Forget the platform, attack the adversary
Campaigns in the local and regional races are geared to stoking emotions rather than concentrating on what the candidates have to offer voters
In the past few weeks, candidates from the two major political forces have avoided talking about what ideas they are offering voters and have instead opted to strike the emotional chords of supporters by banging away at their opponents, even to the point of ridiculing them ? a guaranteed way to grab headlines.
Since the May 7 launch start of the campaign ? which experts concur has been one of the most lukewarm in recent years ? there has been only one occasion when Popular Party supporters jumped to their feet and enthusiastically applauded their candidate. It occurred in Zaragoza when their leader Mariano Rajoy said: "Zapatero says he didn't make any cuts. Then who froze the pensions? Who cut the salaries of public workers? Who cut the 400 euro [across-the-board rebate in income tax]? Who took away the deduction for the purchase of the new home? Who took away the baby bond, raised power rates and VAT; and hiked taxes?" A fired-up PP audience shouted back in unison: "Zapatero!"
In the same city but at a different rally, the prime minister was also able to get his supporters worked up by mentioning controversial comments made by his predecessor José María Aznar before slamming the conservatives' platform this time around. Socialist supporters chanted back: "Give them hell! Give them hell!"
The two episodes are good examples of how this year's campaigning has been geared more to attacking opponents rather than showing what the parties have to offer. "Voters go to political rallies to get their emotions charged and a good candidate knows how to tap into those emotions," says Luis Arroyo, a consultant who has worked on various Socialist campaigns.
"In this context, nothing works with such intensity as attacking an opponent because we're talking about evoking passions. Campaign platforms do not generate emotions, and for this reason, that is why it is better not to bring them up at these type of rallies," he adds.
Arroyo doesn't entirely rule out the importance of the party platforms, saying that "they are necessary to jumpstart any campaign by sealing a commitment with voters." However in a municipal race, he maintains, the candidates know that if they talk about reconstructing a bridge in a town or promise to build an incinerator it won't make it on the evening news.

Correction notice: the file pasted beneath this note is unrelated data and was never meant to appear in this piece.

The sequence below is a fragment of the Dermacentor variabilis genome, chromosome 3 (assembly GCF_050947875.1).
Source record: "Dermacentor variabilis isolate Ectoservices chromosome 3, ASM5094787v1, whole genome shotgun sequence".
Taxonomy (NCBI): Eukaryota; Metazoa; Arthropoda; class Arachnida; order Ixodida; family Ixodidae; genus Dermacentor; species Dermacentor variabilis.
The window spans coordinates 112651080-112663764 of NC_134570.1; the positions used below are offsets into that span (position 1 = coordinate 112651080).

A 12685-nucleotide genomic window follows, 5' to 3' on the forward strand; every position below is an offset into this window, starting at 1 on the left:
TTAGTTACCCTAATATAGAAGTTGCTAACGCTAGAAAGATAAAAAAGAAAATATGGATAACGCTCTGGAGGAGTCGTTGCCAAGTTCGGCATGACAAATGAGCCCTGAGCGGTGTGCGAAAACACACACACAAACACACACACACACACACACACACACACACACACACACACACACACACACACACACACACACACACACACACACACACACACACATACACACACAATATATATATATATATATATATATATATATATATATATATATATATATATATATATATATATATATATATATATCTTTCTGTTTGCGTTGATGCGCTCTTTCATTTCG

As Eduardo Vázquez, director of the Arena Quantum, points out, all the electoral platforms can been downloaded from the internet.
A stab by an adversary ? such as the one vented by Zapatero when he compared the PP with the True Finns, "the most sinister ultra-right party in Europe" ? is likely better to play well with voters and the media.
Zapatero continues to remind supporters at rallies that the real estate bust and the five million unemployed are the products of the previous Aznar government's policies.
Most experts agree that the PP has fallen back on its strategy of already acting as a winner when it comes to campaigning. Felipe González barely mentioned Aznar when they were both fighting for La Moncloa in 1993; in 2004, Aznar didn't stop attacking Zapatero. Rajoy is now also badgering Zapatero.
However, the PP leader avoids getting too personal with the candidates from the opposition but allows his party's youth wing Nuevas Generaciones to do the dirty work. On one occasion, a Nuevas Generaciones leader called Socialist Tomás Gómez, who is running for regional premier in Madrid, "a compulsive liar."
For their part, the Socialists sought to capitalize on statements made last week by the PP mayoral candidate in Barcelona, who said that immigrants bring to Spain diseases that have already been eradicated. On Sunday at a rally in Zaragoza, Zapatero said: "All that's left for the PP to say now is that they smell bad." The strategies the parties have been using are essentially the same as the ploy used by Don Simón, the fruit juice producer, which in 1998 captured more than 10 percent of the market through a successful advertising campaign in which they claimed that their US competitor Minute Maid used concentrates to make its juice while the Spanish company used fresh-squeezed oranges.
But not all campaigns have been fair and some have even broken the law. About a week ago, the PP put up a huge wall poster in various Madrid Metro stations showing Zapatero and Gómez laughing against a red background with the words "5 million unemployed" written in large white letters.
The Socialists complained to the Central Electoral Board that the signs were dishonest and misleading because they used the Socialist Party's colors and did not state who had paid for them, as required by law. The board ruled that no campaign signs can be put up anonymously. Gómez, for his part, said that he was outraged by the PP's "unscrupulous" campaign. "This is serious because they are using the intolerable situation and misery those five million people are experiencing for their own purposes," he said.